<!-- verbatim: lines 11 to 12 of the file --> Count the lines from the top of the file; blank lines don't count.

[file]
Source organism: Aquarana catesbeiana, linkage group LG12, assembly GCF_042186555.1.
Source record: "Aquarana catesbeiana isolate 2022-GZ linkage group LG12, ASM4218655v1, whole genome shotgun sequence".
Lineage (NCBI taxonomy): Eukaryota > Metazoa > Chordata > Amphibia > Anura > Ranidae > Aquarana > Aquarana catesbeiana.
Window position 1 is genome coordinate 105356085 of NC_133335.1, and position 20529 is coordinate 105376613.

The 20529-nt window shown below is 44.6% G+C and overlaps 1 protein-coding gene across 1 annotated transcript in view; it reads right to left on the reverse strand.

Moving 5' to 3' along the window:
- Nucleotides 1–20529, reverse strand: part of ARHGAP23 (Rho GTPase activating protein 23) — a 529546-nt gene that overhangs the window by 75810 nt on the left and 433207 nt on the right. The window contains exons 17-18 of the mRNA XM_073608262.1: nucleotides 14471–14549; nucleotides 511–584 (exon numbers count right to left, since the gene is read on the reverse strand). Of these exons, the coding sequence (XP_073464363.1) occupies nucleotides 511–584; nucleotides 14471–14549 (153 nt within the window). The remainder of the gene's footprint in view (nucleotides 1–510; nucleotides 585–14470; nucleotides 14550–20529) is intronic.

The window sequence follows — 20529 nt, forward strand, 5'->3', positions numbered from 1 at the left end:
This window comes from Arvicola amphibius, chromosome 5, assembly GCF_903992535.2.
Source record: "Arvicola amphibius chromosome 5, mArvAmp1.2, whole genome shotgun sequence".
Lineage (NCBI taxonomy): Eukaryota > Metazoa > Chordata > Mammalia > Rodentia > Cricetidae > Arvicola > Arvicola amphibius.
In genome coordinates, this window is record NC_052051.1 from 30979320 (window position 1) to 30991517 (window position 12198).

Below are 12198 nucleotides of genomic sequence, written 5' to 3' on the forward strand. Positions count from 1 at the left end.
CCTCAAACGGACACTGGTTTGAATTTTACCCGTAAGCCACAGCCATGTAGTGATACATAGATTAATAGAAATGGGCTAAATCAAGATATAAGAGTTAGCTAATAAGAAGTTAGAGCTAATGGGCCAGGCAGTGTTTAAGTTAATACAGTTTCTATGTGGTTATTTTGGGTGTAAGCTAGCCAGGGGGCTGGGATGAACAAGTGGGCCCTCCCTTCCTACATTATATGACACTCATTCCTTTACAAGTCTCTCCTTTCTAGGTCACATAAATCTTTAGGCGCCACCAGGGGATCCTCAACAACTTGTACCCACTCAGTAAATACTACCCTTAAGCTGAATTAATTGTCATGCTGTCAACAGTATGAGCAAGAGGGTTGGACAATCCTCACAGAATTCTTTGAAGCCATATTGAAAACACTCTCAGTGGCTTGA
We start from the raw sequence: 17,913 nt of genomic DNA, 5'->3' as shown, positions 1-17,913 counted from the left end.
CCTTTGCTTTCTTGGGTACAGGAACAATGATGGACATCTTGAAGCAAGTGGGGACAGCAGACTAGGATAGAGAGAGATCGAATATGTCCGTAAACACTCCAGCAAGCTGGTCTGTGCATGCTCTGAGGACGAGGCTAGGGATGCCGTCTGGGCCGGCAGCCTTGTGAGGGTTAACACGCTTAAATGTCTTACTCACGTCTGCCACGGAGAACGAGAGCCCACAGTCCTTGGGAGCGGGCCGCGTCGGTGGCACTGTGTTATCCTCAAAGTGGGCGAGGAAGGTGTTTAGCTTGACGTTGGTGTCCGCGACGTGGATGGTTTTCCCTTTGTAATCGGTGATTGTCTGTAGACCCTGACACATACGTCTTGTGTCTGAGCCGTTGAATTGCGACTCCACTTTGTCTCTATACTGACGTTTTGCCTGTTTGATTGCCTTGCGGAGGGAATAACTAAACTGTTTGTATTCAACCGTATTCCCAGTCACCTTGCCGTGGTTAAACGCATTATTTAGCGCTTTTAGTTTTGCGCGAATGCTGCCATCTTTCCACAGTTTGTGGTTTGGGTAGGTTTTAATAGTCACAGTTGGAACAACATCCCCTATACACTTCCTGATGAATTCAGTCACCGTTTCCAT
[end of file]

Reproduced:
Lineage (NCBI taxonomy): Eukaryota > Metazoa > Chordata > Mammalia > Rodentia > Cricetidae > Arvicola > Arvicola amphibius.
In genome coordinates, this window is record NC_052051.1 from 30979320 (window position 1) to 30991517 (window position 12198).